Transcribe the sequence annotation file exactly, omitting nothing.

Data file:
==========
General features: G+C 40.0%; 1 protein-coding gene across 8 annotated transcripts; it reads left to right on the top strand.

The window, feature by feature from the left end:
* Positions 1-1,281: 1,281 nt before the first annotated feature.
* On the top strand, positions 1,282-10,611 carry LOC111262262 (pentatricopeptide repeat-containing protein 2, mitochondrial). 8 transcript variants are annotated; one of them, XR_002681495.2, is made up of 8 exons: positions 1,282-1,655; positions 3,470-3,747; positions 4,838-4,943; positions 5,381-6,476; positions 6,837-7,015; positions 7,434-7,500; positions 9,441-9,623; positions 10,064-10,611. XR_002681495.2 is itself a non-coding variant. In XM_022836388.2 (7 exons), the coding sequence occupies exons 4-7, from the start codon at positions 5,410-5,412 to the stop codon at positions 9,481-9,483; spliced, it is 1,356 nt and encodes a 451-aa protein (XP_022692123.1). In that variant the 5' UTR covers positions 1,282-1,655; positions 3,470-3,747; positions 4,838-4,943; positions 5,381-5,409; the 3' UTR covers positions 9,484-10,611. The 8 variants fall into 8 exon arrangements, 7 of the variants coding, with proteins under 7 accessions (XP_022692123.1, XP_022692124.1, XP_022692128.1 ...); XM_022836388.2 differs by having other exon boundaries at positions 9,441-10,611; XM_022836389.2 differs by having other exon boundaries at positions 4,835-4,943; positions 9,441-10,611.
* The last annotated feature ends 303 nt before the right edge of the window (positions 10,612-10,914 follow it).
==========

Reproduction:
General features: G+C 40.0%; 1 protein-coding gene across 8 annotated transcripts; it reads left to right on the top strand.

The window, feature by feature from the left end:
* Positions 1-1,281: 1,281 nt before the first annotated feature.
* On the top strand, positions 1,282-10,611 carry LOC111262262 (pentatricopeptide repeat-containing protein 2, mitochondrial). 8 transcript variants are annotated; one of them, XR_002681495.2, is made up of 8 exons: positions 1,282-1,655; positions 3,470-3,747; positions 4,838-4,943; positions 5,381-6,476; positions 6,837-7,015; positions 7,434-7,500; positions 9,441-9,623; positions 10,064-10,611. XR_002681495.2 is itself a non-coding variant. In XM_022836388.2 (7 exons), the coding sequence occupies exons 4-7, from the start codon at positions 5,410-5,412 to the stop codon at positions 9,481-9,483; spliced, it is 1,356 nt and encodes a 451-aa protein (XP_022692123.1). In that variant the 5' UTR covers positions 1,282-1,655; positions 3,470-3,747; positions 4,838-4,943; positions 5,381-5,409; the 3' UTR covers positions 9,484-10,611. The 8 variants fall into 8 exon arrangements, 7 of the variants coding, with proteins under 7 accessions (XP_022692123.1, XP_022692124.1, XP_022692128.1 ...); XM_022836388.2 differs by having other exon boundaries at positions 9,441-10,611; XM_022836389.2 differs by having other exon boundaries at positions 4,835-4,943; positions 9,441-10,611.
* The last annotated feature ends 303 nt before the right edge of the window (positions 10,612-10,914 follow it).